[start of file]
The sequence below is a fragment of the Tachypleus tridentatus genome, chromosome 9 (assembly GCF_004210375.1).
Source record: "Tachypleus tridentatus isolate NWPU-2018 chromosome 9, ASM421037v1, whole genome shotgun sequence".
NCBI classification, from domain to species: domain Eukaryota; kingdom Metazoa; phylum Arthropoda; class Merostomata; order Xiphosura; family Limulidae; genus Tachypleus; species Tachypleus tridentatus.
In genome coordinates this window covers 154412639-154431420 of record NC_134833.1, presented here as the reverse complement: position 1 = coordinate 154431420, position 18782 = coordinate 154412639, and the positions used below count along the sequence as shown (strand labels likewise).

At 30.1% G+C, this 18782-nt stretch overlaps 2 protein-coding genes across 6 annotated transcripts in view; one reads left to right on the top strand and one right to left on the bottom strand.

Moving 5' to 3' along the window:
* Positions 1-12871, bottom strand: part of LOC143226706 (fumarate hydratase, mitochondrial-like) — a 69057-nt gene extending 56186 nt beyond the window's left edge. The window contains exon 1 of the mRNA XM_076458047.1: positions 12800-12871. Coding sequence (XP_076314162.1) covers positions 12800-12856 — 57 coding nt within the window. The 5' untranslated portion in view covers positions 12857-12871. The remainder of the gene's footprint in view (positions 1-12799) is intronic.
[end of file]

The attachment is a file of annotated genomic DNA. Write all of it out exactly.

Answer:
The sequence below is a fragment of the Tachypleus tridentatus genome, chromosome 9 (assembly GCF_004210375.1).
Source record: "Tachypleus tridentatus isolate NWPU-2018 chromosome 9, ASM421037v1, whole genome shotgun sequence".
NCBI classification, from domain to species: domain Eukaryota; kingdom Metazoa; phylum Arthropoda; class Merostomata; order Xiphosura; family Limulidae; genus Tachypleus; species Tachypleus tridentatus.
In genome coordinates this window covers 154412639-154431420 of record NC_134833.1, presented here as the reverse complement: position 1 = coordinate 154431420, position 18782 = coordinate 154412639, and the positions used below count along the sequence as shown (strand labels likewise).

At 30.1% G+C, this 18782-nt stretch overlaps 2 protein-coding genes across 6 annotated transcripts in view; one reads left to right on the top strand and one right to left on the bottom strand.

Moving 5' to 3' along the window:
* Positions 1-12871, bottom strand: part of LOC143226706 (fumarate hydratase, mitochondrial-like) — a 69057-nt gene extending 56186 nt beyond the window's left edge. The window contains exon 1 of the mRNA XM_076458047.1: positions 12800-12871. Coding sequence (XP_076314162.1) covers positions 12800-12856 — 57 coding nt within the window. The 5' untranslated portion in view covers positions 12857-12871. The remainder of the gene's footprint in view (positions 1-12799) is intronic.